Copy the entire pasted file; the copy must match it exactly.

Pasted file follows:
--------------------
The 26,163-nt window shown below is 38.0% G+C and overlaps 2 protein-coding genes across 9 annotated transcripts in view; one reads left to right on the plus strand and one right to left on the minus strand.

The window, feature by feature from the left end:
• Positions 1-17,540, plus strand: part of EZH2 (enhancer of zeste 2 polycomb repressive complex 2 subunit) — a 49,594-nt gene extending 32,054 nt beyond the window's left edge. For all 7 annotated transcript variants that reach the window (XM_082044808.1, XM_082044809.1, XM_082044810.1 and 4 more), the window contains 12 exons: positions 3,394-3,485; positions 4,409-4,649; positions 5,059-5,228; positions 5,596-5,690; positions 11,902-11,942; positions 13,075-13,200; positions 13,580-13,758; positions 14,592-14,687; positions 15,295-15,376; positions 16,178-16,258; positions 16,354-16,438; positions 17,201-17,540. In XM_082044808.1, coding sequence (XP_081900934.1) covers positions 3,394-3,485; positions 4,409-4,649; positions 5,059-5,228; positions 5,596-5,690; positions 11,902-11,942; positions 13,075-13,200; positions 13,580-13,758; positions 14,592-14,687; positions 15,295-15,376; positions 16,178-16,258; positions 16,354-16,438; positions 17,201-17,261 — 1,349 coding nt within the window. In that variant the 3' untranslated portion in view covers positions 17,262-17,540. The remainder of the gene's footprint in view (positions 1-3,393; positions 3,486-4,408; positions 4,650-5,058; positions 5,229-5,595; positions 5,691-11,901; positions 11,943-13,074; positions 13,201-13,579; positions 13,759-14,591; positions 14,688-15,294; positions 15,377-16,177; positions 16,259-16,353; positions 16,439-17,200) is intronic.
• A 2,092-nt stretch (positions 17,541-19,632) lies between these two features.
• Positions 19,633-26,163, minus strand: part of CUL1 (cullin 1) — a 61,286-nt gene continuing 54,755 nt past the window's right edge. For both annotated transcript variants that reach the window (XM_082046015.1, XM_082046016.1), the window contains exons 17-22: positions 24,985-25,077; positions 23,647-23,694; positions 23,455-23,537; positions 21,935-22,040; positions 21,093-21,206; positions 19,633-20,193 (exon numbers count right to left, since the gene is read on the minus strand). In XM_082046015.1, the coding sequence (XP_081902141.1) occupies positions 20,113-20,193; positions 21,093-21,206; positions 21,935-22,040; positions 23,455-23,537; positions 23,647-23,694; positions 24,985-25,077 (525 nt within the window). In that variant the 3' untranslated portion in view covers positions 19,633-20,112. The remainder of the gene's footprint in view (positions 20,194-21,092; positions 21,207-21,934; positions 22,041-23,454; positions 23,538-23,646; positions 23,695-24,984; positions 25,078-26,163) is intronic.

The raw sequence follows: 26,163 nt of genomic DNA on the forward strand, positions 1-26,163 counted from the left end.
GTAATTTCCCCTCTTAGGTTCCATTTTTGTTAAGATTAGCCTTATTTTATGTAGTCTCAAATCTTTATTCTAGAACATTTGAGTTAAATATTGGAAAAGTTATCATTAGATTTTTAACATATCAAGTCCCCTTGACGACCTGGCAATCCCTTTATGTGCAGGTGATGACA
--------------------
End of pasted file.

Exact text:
The 26,163-nt window shown below is 38.0% G+C and overlaps 2 protein-coding genes across 9 annotated transcripts in view; one reads left to right on the plus strand and one right to left on the minus strand.

The window, feature by feature from the left end:
• Positions 1-17,540, plus strand: part of EZH2 (enhancer of zeste 2 polycomb repressive complex 2 subunit) — a 49,594-nt gene extending 32,054 nt beyond the window's left edge. For all 7 annotated transcript variants that reach the window (XM_082044808.1, XM_082044809.1, XM_082044810.1 and 4 more), the window contains 12 exons: positions 3,394-3,485; positions 4,409-4,649; positions 5,059-5,228; positions 5,596-5,690; positions 11,902-11,942; positions 13,075-13,200; positions 13,580-13,758; positions 14,592-14,687; positions 15,295-15,376; positions 16,178-16,258; positions 16,354-16,438; positions 17,201-17,540. In XM_082044808.1, coding sequence (XP_081900934.1) covers positions 3,394-3,485; positions 4,409-4,649; positions 5,059-5,228; positions 5,596-5,690; positions 11,902-11,942; positions 13,075-13,200; positions 13,580-13,758; positions 14,592-14,687; positions 15,295-15,376; positions 16,178-16,258; positions 16,354-16,438; positions 17,201-17,261 — 1,349 coding nt within the window. In that variant the 3' untranslated portion in view covers positions 17,262-17,540. The remainder of the gene's footprint in view (positions 1-3,393; positions 3,486-4,408; positions 4,650-5,058; positions 5,229-5,595; positions 5,691-11,901; positions 11,943-13,074; positions 13,201-13,579; positions 13,759-14,591; positions 14,688-15,294; positions 15,377-16,177; positions 16,259-16,353; positions 16,439-17,200) is intronic.
• A 2,092-nt stretch (positions 17,541-19,632) lies between these two features.
• Positions 19,633-26,163, minus strand: part of CUL1 (cullin 1) — a 61,286-nt gene continuing 54,755 nt past the window's right edge. For both annotated transcript variants that reach the window (XM_082046015.1, XM_082046016.1), the window contains exons 17-22: positions 24,985-25,077; positions 23,647-23,694; positions 23,455-23,537; positions 21,935-22,040; positions 21,093-21,206; positions 19,633-20,193 (exon numbers count right to left, since the gene is read on the minus strand). In XM_082046015.1, the coding sequence (XP_081902141.1) occupies positions 20,113-20,193; positions 21,093-21,206; positions 21,935-22,040; positions 23,455-23,537; positions 23,647-23,694; positions 24,985-25,077 (525 nt within the window). In that variant the 3' untranslated portion in view covers positions 19,633-20,112. The remainder of the gene's footprint in view (positions 20,194-21,092; positions 21,207-21,934; positions 22,041-23,454; positions 23,538-23,646; positions 23,695-24,984; positions 25,078-26,163) is intronic.

The raw sequence follows: 26,163 nt of genomic DNA on the forward strand, positions 1-26,163 counted from the left end.
GTAATTTCCCCTCTTAGGTTCCATTTTTGTTAAGATTAGCCTTATTTTATGTAGTCTCAAATCTTTATTCTAGAACATTTGAGTTAAATATTGGAAAAGTTATCATTAGATTTTTAACATATCAAGTCCCCTTGACGACCTGGCAATCCCTTTATGTGCAGGTGATGACA